Will elephants survive economic development in India?
Elephant populations in India have decreased from 3 million in the 17th century to barely 30 thousand today. Aside from poaching, wild elephants face decreasing habitats due to increasing human population and industrial development in and around their reserves and corridors connecting forests used by elephants for thousands of years. Train tracks and motorways often go right through their habitat resulting in countless elephant deaths and human-elephant conflicts, dangerous to both humans and elephants. All of this in spite of elephants contributing immensely to the environment they live in.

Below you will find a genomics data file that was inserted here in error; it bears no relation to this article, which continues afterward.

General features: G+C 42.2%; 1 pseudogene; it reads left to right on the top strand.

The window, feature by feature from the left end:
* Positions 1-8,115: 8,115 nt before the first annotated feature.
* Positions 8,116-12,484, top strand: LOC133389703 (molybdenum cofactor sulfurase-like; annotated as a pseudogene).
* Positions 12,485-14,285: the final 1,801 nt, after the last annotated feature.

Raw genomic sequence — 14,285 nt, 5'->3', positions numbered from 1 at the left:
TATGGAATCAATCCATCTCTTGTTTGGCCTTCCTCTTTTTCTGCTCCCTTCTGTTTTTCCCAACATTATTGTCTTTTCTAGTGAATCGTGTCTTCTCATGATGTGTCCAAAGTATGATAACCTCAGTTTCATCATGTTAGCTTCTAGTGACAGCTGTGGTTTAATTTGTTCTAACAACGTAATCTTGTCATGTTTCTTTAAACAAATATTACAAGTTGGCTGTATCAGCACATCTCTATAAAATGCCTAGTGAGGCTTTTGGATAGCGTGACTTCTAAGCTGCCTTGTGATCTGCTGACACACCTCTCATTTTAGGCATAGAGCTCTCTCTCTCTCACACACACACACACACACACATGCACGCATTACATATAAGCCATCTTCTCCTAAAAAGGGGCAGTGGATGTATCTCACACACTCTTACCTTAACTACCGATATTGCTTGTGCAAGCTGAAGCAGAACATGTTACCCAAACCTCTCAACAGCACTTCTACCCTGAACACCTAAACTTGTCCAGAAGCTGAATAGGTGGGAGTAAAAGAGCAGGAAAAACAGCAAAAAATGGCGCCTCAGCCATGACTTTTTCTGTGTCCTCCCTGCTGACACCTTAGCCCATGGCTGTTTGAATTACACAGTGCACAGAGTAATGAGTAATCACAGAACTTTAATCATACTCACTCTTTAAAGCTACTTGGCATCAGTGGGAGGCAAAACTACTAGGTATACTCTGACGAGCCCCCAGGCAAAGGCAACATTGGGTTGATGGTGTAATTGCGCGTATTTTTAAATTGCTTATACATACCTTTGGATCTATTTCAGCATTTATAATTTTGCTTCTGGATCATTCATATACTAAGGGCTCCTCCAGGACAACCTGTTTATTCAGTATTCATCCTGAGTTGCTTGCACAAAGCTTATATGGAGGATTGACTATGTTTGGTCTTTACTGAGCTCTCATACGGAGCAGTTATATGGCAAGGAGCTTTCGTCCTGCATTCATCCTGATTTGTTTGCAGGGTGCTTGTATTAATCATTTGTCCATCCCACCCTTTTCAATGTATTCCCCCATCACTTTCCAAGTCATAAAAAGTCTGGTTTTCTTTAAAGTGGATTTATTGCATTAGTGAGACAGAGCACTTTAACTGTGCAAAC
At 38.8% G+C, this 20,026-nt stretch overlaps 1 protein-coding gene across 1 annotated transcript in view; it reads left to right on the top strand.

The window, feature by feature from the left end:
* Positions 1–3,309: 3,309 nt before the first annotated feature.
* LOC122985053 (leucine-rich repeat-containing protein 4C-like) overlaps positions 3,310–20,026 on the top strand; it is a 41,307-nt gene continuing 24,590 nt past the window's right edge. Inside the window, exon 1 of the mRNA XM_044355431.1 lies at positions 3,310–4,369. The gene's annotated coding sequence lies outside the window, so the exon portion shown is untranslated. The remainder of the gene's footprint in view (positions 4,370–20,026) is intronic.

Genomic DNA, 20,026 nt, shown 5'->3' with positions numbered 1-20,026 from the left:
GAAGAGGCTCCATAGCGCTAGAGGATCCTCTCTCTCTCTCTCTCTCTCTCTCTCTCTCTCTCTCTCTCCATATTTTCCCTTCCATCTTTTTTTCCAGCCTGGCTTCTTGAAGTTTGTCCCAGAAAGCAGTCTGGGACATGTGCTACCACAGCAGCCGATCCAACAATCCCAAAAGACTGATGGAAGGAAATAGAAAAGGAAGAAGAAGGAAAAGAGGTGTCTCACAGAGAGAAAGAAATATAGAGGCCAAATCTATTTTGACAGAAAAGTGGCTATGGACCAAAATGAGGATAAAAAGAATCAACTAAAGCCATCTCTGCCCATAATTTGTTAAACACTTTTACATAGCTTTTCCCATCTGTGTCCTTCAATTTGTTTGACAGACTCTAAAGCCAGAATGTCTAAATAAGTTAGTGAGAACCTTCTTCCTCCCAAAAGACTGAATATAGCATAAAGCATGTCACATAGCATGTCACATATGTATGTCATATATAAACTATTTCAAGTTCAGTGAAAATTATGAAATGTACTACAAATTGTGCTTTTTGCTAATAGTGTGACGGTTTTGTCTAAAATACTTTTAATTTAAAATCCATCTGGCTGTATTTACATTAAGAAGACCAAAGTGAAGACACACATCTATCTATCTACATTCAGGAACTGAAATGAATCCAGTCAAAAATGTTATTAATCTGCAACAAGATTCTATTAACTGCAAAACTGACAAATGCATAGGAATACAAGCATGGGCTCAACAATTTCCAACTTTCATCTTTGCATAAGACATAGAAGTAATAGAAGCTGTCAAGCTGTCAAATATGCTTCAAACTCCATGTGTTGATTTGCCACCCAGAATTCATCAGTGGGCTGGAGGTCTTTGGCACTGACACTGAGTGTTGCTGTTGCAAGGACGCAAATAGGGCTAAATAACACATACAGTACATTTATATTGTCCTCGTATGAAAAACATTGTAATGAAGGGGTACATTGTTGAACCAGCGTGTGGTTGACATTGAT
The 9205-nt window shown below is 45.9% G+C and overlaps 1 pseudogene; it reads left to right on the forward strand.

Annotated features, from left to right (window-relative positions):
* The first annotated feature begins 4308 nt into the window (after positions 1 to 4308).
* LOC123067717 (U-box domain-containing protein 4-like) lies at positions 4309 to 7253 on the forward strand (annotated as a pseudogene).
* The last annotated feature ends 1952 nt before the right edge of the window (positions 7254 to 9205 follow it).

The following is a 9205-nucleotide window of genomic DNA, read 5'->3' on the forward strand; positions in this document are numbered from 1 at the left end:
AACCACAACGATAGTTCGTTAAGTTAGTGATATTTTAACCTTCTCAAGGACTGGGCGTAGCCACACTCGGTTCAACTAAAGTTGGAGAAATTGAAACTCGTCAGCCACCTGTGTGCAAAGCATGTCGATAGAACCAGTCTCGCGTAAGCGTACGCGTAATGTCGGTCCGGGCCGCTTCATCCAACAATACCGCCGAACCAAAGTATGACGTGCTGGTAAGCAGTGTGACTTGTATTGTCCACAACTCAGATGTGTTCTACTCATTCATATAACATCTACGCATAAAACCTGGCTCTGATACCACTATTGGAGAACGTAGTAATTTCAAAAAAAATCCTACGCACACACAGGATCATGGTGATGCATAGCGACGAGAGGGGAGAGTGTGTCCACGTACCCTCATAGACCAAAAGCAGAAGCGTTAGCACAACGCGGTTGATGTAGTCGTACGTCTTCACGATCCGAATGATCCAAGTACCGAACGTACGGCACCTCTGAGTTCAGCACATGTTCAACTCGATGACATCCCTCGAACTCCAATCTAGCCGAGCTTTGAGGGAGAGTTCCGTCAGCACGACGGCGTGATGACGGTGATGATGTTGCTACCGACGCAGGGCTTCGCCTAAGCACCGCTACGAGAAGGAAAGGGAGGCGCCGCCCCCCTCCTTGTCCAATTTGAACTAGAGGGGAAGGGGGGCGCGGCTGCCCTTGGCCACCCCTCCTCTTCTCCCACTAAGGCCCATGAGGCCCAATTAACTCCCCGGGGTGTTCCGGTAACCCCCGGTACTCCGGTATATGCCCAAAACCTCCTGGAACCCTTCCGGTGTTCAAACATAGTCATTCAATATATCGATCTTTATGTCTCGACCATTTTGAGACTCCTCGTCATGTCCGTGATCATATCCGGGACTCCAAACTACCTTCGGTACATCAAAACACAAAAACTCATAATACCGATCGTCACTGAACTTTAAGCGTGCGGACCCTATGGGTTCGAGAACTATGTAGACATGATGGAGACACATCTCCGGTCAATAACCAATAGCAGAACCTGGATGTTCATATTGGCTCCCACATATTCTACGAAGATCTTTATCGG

Personhood for Elephants in India
Understanding animal rights to be an issue of both human and animal connections and interest, the Federation of Indian Animal Protection Organizations on 12th May, 2018 organized their first “National Consultation on Rights and Personhood for Animals and its linkages with Other Social Justice Movements”!
Wild Elephants in India
During the 17th century India's wild elephant population was well in excess of a million. What remains today is obviously only a small fraction. But given the cultural and religious significance of elephants makes it unthinkable to visualize India without elephants. In spite of on-going threats to the remaining wild population of elephants, national and international assistance is doing much for the conservation of the remaining wild herds.